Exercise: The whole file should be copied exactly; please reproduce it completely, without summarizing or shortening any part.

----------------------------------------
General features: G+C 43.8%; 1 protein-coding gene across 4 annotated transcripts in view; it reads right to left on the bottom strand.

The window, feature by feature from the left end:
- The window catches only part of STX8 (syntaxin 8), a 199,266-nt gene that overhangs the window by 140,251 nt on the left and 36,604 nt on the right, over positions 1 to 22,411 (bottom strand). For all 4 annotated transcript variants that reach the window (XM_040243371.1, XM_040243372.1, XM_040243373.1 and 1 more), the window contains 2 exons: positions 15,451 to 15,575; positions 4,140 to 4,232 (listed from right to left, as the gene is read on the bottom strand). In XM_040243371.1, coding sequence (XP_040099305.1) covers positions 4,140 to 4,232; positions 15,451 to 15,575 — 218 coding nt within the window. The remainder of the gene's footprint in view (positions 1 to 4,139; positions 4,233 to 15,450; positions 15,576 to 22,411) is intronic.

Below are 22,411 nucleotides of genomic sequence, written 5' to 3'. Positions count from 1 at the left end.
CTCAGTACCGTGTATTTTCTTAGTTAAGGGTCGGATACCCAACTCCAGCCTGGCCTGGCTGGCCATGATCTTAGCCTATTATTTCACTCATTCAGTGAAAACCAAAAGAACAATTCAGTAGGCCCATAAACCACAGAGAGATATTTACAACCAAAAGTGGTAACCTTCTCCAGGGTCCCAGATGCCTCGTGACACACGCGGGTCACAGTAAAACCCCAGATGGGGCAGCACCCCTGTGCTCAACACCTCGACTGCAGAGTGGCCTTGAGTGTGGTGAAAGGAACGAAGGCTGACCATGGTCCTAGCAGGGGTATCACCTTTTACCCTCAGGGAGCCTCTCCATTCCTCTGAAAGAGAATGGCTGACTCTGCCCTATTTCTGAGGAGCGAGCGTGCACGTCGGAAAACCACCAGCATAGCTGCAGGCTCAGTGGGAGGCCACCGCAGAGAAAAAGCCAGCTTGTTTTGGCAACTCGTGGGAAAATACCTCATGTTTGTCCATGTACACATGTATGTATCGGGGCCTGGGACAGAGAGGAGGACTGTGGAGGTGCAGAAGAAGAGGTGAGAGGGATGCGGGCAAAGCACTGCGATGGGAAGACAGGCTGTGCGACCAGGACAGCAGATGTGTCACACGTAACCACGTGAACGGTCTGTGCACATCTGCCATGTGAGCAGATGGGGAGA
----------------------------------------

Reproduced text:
General features: G+C 43.8%; 1 protein-coding gene across 4 annotated transcripts in view; it reads right to left on the bottom strand.

The window, feature by feature from the left end:
- The window catches only part of STX8 (syntaxin 8), a 199,266-nt gene that overhangs the window by 140,251 nt on the left and 36,604 nt on the right, over positions 1 to 22,411 (bottom strand). For all 4 annotated transcript variants that reach the window (XM_040243371.1, XM_040243372.1, XM_040243373.1 and 1 more), the window contains 2 exons: positions 15,451 to 15,575; positions 4,140 to 4,232 (listed from right to left, as the gene is read on the bottom strand). In XM_040243371.1, coding sequence (XP_040099305.1) covers positions 4,140 to 4,232; positions 15,451 to 15,575 — 218 coding nt within the window. The remainder of the gene's footprint in view (positions 1 to 4,139; positions 4,233 to 15,450; positions 15,576 to 22,411) is intronic.

Below are 22,411 nucleotides of genomic sequence, written 5' to 3'. Positions count from 1 at the left end.
CTCAGTACCGTGTATTTTCTTAGTTAAGGGTCGGATACCCAACTCCAGCCTGGCCTGGCTGGCCATGATCTTAGCCTATTATTTCACTCATTCAGTGAAAACCAAAAGAACAATTCAGTAGGCCCATAAACCACAGAGAGATATTTACAACCAAAAGTGGTAACCTTCTCCAGGGTCCCAGATGCCTCGTGACACACGCGGGTCACAGTAAAACCCCAGATGGGGCAGCACCCCTGTGCTCAACACCTCGACTGCAGAGTGGCCTTGAGTGTGGTGAAAGGAACGAAGGCTGACCATGGTCCTAGCAGGGGTATCACCTTTTACCCTCAGGGAGCCTCTCCATTCCTCTGAAAGAGAATGGCTGACTCTGCCCTATTTCTGAGGAGCGAGCGTGCACGTCGGAAAACCACCAGCATAGCTGCAGGCTCAGTGGGAGGCCACCGCAGAGAAAAAGCCAGCTTGTTTTGGCAACTCGTGGGAAAATACCTCATGTTTGTCCATGTACACATGTATGTATCGGGGCCTGGGACAGAGAGGAGGACTGTGGAGGTGCAGAAGAAGAGGTGAGAGGGATGCGGGCAAAGCACTGCGATGGGAAGACAGGCTGTGCGACCAGGACAGCAGATGTGTCACACGTAACCACGTGAACGGTCTGTGCACATCTGCCATGTGAGCAGATGGGGAGA